Lagerfeld's latest big idea: more is more
Karl Lagerfeld installed a suitably polished wind farm in the monumental Grand Palais for his show for Chanel in Paris yesterday. In terms of scale, this was the biggest production of the week – there was more floor space, more models, more clothes and a larger audience. As an exercise in sheer power, then, it was unprecedented as befits a fashion brand widely believed to be the most successful in the world, though not one generally famed for its conservative carbon footprint.
Perhaps the set was a reference to the essentially optimistic, gentle, protective and beautiful nature of the clothes. Sweet trapeze shapes, moulded sweaters and tulip dresses ensured space between garment and wearer – modesty more than in-your-face glamour appeared to be the message.
Such things are relative. If the clothes – black chiffon dresses appliqued with silk petals in faded colours, optic white columns embroidered with garlands of flowers and the Chanel suit, predominantly following a youthful and naïve Sixties line – spoke of innocence, the marketing of the money-spinning accessories confirmed experience. Lagerfeld is the most accomplished image maker in the industry, after all, both in terms of his work and glittering persona.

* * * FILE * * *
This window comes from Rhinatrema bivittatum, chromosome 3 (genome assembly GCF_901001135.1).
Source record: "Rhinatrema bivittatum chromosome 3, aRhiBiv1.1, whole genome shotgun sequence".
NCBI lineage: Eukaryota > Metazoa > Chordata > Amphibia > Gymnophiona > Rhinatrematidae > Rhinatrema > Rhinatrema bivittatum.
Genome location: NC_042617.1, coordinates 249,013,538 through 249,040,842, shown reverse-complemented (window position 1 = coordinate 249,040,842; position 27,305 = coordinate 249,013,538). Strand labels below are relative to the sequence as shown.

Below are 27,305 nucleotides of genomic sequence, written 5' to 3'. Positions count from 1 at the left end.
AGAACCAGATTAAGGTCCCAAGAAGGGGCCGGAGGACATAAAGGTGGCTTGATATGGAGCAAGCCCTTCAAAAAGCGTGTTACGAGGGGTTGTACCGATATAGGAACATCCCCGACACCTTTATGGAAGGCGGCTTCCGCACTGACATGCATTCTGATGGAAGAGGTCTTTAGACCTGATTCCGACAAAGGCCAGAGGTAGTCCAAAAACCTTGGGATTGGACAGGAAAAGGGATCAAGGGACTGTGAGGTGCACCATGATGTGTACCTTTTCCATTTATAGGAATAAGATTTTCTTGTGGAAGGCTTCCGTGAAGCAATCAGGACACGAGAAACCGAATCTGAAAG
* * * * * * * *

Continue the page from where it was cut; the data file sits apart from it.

The Chanel quilted bag looked anything but shy, oversized and nestling in what resembled a pair of black leather hula hoops for handles. The Chanel pearls were the size of gobstoppers shimmering in clusters at slender necks and wrists, and the Chanel sunglasses went so far as to feature the house founder's own silhouette – finished with more ropes of pearl again – at one corner of their frames.
"It was a celebration of femininity," Sarah Burton said of her exquisitely judged collection for Alexander McQueen shown later in the day. And that it was, in all its guises. First came the exaggerated curve of a structured hip on a densely embroidered, wasp-waisted golden jacket that upheld the hourglass silhouette this house is known for. It was followed by crystal encrusted tortoiseshell caging and corsetry worn under and indeed over overblown organza dresses appliqued with meadow flowers. They were as sexually charged as they were sugary.
Any sweetness came at least in part courtesy of the humble worker bee: honeycomb bodices gave way to skirts woven with swarms of that insect that caught the light prettily as models walked. Black patent beekeeper hats, fetishistic neck pieces and glittering black fishnet thigh-high boots with laced seams ensured that a spicy undercurrent was always part of the story. And hopefully it always will be. The woman who wears this label is, after all, queen.
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